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Canadian Newspapers Now Making a Rights Grab for eBook Rights

If you have a couple hours to spare today there's something I'd like you to read. Story Board, a blog written by and for indie Canadian journalists, has been running a series of posts this week on the changing attitude of Canadian newspapers and magazines as they wake up to the possibilities of re-publishing feature articles as ebooks. Do you recall how Ars Technica often sells its OSX reviews as a stand alone ebook, or how any number of US magazines are re-purposing previously published articles as short and tightly focused ebooks? This is also going on in Canada, only there's a catch.

I had been planning to mention these posts in one of my morning coffee posts, but now that I have read them in a single sitting I thought they deserved more attention.

As Derek Finkle elaborates in one of the posts, a couple Canadian publishers are rewriting their freelance contracts. They are awarding themselves more rights to republish an article at a later date. In a later post he discusses how writers could be shortchanged when a publishing house tries to acquire the rights to an older article.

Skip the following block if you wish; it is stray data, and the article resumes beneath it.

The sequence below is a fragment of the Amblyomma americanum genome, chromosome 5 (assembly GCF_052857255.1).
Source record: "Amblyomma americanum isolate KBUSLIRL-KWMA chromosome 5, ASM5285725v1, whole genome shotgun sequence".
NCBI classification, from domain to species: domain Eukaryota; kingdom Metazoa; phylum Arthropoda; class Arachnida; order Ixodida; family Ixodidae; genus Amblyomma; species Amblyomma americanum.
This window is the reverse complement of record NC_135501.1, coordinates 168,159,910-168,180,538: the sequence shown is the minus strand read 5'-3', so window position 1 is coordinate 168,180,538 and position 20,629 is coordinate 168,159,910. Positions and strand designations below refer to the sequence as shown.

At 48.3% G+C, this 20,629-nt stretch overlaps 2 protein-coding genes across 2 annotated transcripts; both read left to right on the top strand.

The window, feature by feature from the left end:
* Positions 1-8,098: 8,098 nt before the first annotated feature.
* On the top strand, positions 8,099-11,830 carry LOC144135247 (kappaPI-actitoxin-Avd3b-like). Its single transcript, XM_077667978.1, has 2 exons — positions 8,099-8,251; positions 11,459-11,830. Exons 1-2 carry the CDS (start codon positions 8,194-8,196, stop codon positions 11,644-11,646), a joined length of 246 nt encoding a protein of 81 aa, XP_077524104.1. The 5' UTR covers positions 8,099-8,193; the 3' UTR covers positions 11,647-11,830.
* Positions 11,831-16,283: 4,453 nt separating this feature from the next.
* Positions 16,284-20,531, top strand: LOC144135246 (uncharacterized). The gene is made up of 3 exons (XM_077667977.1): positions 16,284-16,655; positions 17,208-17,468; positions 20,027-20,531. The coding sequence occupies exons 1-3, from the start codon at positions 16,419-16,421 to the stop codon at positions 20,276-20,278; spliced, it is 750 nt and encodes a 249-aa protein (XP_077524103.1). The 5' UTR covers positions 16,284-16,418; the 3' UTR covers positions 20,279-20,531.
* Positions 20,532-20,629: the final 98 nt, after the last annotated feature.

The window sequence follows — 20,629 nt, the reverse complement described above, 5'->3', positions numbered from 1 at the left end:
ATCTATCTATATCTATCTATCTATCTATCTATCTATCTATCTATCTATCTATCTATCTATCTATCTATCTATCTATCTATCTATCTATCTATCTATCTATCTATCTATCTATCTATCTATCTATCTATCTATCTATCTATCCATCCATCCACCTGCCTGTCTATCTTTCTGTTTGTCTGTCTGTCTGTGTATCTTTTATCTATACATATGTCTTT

The first post in the series is more of a general overview of  magazines'  growing shift into ebook publishing, and it is well worth a read. I would say that this entire series is worth reading.

If you have any interest in getting paid for writing or an interest in paying someone, this series could best serve you if you looked at it as a set of case studies.

Part One

Part Two

Part Three

1 Comment on Canadian Newspapers Now Making a Rights Grab for eBook Rights

  1. This is something similar to what happened in the early days of online databases. Newspapers and mags granted electronic rights they didn’t own and a huge lawsuit ensued. Now they’re trying to wrap up such rights up front. My advice: Don’t sign.

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